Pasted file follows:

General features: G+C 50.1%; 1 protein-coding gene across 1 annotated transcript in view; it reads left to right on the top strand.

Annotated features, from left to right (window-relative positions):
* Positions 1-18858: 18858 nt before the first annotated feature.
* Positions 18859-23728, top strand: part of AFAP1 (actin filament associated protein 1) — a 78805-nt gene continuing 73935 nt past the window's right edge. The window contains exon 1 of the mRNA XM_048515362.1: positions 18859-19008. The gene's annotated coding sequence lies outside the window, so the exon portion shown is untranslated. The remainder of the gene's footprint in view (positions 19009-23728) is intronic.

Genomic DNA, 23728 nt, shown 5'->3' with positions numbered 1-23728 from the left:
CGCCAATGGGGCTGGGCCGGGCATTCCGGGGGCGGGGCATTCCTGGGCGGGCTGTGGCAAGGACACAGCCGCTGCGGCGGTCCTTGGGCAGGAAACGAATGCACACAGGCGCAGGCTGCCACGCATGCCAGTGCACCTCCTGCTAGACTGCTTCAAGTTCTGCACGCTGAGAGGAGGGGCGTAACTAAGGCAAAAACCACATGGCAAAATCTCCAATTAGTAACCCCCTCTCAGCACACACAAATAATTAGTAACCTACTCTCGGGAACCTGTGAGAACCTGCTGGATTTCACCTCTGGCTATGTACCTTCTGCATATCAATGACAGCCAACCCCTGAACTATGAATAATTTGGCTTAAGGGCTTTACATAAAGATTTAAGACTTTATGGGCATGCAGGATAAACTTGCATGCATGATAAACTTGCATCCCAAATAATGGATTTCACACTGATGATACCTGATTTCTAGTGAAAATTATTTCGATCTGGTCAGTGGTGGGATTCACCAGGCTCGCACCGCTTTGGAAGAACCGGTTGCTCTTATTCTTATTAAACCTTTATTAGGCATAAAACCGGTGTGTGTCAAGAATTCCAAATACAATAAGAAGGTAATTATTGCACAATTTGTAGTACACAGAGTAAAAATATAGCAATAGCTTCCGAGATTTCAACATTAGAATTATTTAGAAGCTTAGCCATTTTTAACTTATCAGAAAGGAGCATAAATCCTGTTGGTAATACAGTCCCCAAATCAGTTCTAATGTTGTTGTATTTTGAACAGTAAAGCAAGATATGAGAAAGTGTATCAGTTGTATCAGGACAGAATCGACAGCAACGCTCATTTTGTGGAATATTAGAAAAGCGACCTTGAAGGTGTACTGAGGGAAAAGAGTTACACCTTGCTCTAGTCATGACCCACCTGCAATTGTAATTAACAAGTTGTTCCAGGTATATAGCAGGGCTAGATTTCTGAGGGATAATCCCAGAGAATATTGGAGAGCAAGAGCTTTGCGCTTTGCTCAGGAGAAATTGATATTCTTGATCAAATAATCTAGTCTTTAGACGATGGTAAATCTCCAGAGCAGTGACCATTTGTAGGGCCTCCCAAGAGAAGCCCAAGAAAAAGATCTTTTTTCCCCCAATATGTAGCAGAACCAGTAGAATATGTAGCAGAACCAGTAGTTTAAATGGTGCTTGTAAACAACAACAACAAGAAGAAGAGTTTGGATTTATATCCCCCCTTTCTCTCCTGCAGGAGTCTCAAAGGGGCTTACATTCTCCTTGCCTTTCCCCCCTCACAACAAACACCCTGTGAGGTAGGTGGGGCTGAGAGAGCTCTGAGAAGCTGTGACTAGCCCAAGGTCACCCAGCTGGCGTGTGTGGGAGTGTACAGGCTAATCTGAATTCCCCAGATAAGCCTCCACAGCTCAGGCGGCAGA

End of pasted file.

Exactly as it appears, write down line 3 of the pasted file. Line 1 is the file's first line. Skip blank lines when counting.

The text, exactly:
* Positions 1-18858: 18858 nt before the first annotated feature.